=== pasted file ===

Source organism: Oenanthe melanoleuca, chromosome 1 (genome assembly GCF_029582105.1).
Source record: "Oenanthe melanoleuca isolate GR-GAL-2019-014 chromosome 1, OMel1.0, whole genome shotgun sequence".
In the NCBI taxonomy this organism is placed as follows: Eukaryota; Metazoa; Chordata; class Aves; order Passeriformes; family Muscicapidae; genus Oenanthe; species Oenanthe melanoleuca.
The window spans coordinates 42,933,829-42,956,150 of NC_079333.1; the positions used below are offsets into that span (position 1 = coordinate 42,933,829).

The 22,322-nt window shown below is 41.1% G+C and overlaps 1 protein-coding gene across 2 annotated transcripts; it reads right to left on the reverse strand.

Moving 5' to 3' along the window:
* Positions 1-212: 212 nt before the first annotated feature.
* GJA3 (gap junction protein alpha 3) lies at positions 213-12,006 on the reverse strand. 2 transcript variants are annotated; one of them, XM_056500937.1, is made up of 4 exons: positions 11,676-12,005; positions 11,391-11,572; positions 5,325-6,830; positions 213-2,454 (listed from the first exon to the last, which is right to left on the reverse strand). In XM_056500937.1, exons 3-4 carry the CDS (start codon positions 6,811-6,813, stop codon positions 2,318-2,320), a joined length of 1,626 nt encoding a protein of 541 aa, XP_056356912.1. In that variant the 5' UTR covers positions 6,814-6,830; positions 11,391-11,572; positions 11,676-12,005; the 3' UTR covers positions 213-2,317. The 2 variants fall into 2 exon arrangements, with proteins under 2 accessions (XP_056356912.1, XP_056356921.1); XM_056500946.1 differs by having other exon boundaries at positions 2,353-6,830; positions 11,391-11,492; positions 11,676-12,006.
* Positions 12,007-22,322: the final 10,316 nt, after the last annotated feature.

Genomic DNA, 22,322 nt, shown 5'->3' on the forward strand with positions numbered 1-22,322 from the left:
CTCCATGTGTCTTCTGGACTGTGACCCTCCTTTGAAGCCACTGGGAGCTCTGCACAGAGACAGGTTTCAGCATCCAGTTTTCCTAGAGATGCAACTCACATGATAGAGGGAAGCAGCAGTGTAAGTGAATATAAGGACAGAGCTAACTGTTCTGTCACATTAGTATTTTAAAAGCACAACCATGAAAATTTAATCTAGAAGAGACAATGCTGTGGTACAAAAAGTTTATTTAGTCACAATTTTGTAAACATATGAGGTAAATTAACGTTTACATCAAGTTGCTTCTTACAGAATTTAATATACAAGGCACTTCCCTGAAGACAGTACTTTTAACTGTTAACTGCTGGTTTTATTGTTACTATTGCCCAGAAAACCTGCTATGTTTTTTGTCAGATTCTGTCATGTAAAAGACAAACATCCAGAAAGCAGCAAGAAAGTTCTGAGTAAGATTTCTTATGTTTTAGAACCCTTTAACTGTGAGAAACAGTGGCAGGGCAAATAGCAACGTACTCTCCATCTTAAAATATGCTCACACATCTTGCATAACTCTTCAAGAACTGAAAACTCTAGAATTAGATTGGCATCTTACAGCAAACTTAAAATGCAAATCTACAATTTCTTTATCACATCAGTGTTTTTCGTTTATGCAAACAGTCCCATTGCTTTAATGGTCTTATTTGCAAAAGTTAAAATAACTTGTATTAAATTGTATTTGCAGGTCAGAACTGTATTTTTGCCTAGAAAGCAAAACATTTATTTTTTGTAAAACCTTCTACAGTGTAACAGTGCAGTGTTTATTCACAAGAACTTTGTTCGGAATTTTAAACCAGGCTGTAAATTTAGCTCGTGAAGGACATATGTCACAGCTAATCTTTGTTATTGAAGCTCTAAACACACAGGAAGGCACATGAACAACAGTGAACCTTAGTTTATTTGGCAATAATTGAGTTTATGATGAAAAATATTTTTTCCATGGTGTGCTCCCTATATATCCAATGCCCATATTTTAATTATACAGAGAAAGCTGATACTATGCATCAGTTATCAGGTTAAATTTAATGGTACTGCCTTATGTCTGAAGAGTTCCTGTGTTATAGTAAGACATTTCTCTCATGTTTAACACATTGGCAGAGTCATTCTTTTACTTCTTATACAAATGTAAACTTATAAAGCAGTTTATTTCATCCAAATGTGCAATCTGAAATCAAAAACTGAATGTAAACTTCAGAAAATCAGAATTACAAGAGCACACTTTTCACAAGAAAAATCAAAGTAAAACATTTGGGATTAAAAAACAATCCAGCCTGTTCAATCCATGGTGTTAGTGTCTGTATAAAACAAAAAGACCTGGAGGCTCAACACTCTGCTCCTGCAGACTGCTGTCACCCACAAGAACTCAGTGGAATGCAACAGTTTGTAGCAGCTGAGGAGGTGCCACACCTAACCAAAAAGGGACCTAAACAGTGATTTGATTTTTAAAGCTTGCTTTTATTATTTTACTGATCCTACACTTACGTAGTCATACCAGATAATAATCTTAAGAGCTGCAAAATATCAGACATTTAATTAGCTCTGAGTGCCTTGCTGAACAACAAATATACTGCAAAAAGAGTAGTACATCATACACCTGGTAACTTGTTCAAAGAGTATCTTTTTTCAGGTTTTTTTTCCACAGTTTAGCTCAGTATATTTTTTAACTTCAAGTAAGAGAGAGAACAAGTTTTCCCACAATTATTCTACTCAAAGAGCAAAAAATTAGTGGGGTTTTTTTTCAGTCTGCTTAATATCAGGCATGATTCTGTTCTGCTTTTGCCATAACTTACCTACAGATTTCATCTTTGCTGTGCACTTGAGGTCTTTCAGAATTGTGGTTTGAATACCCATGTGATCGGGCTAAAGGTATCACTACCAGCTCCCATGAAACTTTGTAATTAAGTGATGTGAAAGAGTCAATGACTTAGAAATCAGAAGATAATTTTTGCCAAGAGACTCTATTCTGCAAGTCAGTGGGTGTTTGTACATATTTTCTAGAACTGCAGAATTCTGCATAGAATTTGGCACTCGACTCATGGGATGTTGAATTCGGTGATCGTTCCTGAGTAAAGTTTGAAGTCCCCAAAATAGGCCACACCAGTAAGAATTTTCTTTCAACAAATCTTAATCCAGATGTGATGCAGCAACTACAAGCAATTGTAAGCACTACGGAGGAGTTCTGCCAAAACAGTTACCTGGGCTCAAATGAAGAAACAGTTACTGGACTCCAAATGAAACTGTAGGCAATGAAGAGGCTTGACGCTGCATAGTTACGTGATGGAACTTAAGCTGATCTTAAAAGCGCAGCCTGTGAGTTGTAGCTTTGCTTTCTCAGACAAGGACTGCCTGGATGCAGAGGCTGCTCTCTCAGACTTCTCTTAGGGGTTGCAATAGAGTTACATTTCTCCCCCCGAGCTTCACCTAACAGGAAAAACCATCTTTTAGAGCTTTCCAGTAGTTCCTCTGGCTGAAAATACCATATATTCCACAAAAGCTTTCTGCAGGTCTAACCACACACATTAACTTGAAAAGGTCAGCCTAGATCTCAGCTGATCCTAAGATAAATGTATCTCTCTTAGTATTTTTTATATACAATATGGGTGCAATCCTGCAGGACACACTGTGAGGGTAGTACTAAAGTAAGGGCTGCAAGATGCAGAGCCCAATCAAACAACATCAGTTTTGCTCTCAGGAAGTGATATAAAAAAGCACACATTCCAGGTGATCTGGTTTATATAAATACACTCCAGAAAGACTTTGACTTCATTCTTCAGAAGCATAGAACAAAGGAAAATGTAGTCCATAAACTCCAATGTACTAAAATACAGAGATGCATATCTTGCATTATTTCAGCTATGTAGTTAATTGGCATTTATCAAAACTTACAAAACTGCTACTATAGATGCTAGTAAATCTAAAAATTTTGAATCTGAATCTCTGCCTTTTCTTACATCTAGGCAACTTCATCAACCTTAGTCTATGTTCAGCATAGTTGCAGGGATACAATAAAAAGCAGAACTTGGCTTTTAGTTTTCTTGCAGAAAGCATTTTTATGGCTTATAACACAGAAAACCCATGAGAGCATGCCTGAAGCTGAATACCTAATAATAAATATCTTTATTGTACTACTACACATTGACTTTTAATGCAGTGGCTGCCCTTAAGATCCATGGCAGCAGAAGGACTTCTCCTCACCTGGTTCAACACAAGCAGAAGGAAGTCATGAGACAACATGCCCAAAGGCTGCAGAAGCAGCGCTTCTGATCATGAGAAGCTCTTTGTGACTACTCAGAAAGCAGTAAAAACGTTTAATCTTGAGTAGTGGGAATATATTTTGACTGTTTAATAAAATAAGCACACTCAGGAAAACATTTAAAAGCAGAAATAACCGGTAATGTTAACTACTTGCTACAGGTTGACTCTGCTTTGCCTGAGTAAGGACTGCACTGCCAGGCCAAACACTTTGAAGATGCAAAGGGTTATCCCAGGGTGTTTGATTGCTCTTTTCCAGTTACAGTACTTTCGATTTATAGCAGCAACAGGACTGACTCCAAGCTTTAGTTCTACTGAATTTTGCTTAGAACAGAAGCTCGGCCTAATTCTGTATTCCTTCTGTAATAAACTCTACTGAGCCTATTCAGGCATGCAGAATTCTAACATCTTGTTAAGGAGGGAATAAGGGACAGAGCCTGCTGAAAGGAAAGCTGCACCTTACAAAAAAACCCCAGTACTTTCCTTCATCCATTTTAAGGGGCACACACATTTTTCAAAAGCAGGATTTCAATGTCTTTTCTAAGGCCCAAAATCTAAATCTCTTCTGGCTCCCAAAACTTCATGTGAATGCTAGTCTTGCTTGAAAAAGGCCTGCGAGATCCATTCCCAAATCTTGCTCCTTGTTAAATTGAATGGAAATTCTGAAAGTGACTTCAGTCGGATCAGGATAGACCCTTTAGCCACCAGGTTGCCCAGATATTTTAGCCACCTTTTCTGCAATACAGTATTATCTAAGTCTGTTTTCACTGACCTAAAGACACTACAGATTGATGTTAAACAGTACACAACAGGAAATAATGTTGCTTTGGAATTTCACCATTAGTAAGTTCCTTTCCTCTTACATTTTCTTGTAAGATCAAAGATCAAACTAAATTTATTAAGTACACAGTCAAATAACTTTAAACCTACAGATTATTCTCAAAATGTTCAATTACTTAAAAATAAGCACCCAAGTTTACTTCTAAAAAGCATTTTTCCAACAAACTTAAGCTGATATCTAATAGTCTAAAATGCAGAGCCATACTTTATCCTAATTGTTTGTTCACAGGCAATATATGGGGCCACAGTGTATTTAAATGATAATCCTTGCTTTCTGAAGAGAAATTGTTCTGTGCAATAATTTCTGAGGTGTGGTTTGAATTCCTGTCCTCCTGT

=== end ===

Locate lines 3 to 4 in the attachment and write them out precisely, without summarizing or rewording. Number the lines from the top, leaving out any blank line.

In the NCBI taxonomy this organism is placed as follows: Eukaryota; Metazoa; Chordata; class Aves; order Passeriformes; family Muscicapidae; genus Oenanthe; species Oenanthe melanoleuca.
The window spans coordinates 42,933,829-42,956,150 of NC_079333.1; the positions used below are offsets into that span (position 1 = coordinate 42,933,829).